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. Last Updated: 07/27/2016

Energy Sector Sees Profit in China Talks

Russian oil and gas companies have high hopes that talks between Chinese President Jiang Zemin and President Vladimir Putin on Monday will be another step toward opening a giant new energy market to them.

With a vast population, a galloping economy and a seemingly unquenchable thirst for oil, the Chinese market right on Siberia's doorstep has Russia's oil producers salivating.

"China represents a good export opportunity — a niche that Russian companies can occupy," Tyumen Oil Co. president Simon Kukes said.

China imports just 25,000 barrels of oil per day direct from Russia, as Soviet-era pipelines are geared to Europe. With 1.2 billion people, it is expected to consume 11 million bpd in 2020, up from 4.4 million bpd in 2000, the International Energy Agency said.

Kukes and his colleagues are hoping the new closeness between the neighbors will translate into projects to supply China with oil and gas. A slew of plans are in the works to get crude and gas from Siberia to China. Gazprom is negotiating participation in a planned east-west pipeline inside China.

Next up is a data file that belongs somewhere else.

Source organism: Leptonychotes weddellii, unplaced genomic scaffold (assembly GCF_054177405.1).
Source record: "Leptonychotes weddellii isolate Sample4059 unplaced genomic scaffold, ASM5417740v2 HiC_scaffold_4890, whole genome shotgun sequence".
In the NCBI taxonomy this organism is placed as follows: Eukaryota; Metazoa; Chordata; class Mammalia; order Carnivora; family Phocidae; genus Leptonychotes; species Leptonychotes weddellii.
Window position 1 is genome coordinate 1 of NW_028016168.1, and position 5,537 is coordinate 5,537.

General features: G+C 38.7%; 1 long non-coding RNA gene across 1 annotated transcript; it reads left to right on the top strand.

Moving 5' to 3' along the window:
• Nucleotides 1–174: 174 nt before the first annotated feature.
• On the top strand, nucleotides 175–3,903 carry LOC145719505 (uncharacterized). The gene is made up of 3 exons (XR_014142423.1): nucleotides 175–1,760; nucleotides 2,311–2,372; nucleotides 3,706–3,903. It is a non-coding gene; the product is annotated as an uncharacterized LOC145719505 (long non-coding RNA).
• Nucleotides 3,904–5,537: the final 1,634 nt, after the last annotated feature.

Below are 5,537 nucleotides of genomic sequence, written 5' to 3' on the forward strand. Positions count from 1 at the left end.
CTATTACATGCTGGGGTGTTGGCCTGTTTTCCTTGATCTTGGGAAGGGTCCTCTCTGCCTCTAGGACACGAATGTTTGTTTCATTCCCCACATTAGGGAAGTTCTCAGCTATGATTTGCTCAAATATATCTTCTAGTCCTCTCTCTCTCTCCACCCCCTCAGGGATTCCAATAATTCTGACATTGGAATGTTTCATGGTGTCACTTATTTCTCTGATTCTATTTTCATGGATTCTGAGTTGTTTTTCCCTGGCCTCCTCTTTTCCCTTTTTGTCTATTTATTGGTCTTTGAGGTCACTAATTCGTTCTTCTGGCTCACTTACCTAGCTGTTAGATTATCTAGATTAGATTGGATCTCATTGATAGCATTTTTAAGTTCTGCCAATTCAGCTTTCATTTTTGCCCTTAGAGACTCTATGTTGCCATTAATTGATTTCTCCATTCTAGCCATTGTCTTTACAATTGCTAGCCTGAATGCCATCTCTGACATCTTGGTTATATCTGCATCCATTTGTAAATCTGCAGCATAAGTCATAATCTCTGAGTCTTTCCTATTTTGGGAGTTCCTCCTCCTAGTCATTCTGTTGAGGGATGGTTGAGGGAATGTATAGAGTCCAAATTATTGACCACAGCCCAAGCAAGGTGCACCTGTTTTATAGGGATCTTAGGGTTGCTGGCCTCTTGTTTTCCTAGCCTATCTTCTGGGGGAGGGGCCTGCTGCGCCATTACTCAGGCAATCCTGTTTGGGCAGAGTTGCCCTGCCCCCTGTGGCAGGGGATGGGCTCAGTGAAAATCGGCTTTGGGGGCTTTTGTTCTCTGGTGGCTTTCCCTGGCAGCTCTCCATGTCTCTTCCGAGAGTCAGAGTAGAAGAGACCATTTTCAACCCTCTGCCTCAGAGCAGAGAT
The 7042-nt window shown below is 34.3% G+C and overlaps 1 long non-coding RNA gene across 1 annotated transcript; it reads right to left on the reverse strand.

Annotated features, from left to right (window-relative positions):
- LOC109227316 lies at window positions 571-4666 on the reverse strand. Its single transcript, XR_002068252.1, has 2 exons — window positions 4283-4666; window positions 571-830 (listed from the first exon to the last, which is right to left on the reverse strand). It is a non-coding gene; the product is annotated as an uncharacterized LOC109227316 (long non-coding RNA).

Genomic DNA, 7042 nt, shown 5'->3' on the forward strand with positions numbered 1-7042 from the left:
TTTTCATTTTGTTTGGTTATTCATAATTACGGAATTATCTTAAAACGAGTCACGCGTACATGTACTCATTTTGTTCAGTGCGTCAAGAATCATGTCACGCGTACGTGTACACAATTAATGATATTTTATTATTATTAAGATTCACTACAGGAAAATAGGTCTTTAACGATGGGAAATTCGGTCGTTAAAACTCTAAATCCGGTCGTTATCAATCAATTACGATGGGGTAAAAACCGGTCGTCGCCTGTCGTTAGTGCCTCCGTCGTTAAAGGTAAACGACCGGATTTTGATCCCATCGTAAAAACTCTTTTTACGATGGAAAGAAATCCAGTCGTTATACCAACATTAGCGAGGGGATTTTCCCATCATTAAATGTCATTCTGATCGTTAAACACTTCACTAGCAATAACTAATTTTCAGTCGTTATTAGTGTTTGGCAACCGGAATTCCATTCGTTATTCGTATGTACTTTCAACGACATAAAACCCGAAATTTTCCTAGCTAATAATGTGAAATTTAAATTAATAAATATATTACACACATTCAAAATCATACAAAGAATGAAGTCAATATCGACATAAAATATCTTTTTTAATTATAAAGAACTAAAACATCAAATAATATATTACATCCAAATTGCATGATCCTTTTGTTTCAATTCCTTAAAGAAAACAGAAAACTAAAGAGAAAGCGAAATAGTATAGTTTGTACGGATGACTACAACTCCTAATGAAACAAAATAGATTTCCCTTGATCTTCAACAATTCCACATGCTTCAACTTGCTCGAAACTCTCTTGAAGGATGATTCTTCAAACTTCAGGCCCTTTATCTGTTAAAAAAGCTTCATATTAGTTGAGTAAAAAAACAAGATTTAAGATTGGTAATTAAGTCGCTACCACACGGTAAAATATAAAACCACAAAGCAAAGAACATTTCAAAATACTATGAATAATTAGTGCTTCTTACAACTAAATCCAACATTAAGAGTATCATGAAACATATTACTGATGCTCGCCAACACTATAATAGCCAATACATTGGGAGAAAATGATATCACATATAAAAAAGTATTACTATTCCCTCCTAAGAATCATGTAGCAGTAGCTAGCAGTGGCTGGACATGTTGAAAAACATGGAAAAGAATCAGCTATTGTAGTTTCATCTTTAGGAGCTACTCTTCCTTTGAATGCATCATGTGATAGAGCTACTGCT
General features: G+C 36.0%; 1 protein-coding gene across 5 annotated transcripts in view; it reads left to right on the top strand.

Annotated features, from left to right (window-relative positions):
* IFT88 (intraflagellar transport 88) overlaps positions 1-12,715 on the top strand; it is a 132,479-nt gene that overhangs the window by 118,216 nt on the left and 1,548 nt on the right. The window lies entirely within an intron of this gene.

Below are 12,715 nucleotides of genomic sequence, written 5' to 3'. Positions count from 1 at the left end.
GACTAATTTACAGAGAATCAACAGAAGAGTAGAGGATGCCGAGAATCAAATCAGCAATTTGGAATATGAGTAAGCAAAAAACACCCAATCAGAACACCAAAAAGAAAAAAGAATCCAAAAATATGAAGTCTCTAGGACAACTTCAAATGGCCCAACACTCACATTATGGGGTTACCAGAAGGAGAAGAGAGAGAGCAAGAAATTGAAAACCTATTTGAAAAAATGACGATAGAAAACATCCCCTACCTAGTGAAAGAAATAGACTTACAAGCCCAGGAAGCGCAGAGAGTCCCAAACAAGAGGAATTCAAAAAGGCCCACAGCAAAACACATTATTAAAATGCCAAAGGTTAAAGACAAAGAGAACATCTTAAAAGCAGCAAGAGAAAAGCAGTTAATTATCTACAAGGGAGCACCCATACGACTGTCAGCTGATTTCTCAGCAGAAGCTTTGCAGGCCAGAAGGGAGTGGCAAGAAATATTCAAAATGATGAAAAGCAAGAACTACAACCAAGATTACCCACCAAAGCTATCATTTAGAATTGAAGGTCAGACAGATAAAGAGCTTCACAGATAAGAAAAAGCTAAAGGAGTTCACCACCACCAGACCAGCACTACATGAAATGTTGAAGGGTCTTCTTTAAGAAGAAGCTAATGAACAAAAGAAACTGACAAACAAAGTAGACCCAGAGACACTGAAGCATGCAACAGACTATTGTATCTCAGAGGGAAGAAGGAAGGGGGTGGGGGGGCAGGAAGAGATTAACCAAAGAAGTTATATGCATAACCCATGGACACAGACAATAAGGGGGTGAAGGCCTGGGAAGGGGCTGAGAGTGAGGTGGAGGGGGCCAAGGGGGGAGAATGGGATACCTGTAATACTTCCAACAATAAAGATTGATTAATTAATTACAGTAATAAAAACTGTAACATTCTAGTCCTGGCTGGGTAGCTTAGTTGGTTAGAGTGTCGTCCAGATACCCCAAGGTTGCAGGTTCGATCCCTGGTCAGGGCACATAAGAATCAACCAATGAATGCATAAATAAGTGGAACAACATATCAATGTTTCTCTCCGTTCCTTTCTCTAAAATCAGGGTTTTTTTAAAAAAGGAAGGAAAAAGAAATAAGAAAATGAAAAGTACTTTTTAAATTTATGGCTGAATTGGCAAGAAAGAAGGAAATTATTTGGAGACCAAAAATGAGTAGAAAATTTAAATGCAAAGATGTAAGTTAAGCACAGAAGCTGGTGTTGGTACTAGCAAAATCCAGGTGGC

"For Russia [the project] opens up the possibility of access to new energy markets — not only in China, but also those in the Asia-Pacific region," the company said in a statement.

Jiang and Putin signed a 20-year agreement on economic and military cooperation and much talk is likely to focus on energy.

Ambitious plans would see much of Russia's energy flow east.

One is a $11 billion project to develop the 30 billion-cubic-meter Kovykta gas fields and make shipments to Beijing via a new 4,000-kilometer pipeline. The project unites BP with Tyumen Oil, Interros and others.

Gazprom is backing a rival $15 billion pipeline from its Yamal-Nenets fields, while Yukos wants a $1.7 billion, 600,000-barrel-per-day oil link from Angarsk to Beijing.

Also, projects are under way to ship more oil and gas to Europe. But analysts say Chinese plans still make sense.

"Russian oil and gas companies can use increasing demand in Europe over the next few years to leverage themselves to take advantage of the tremendous growth in Asia after that," said Charles Saunders, Eastern Europe energy analyst at Nomura.

The road to Chinese markets will be fraught with hurdles.

"China and Russia is an ideal combination in terms of energy supply but it has been that for a long time," said Jonathan Stern, Associate Fellow with the Royal Institute of International Affairs.

"If you are going to spend billions of dollars building huge pipelines, you want to know who exactly will buy at what price," he said. "When you get down to specifics there is very little."

Russia and China are haggling over prices for oil to be shipped via the Yukos link, and pipelines must traverse the length of China to reach demand areas.

But these factors do not rule out opportunities, say analysts.

"The Chinese are using their huge potential demand to bargain and get lower prices," Saunders said.

"But … once we get past these tough basic issues, things will start moving."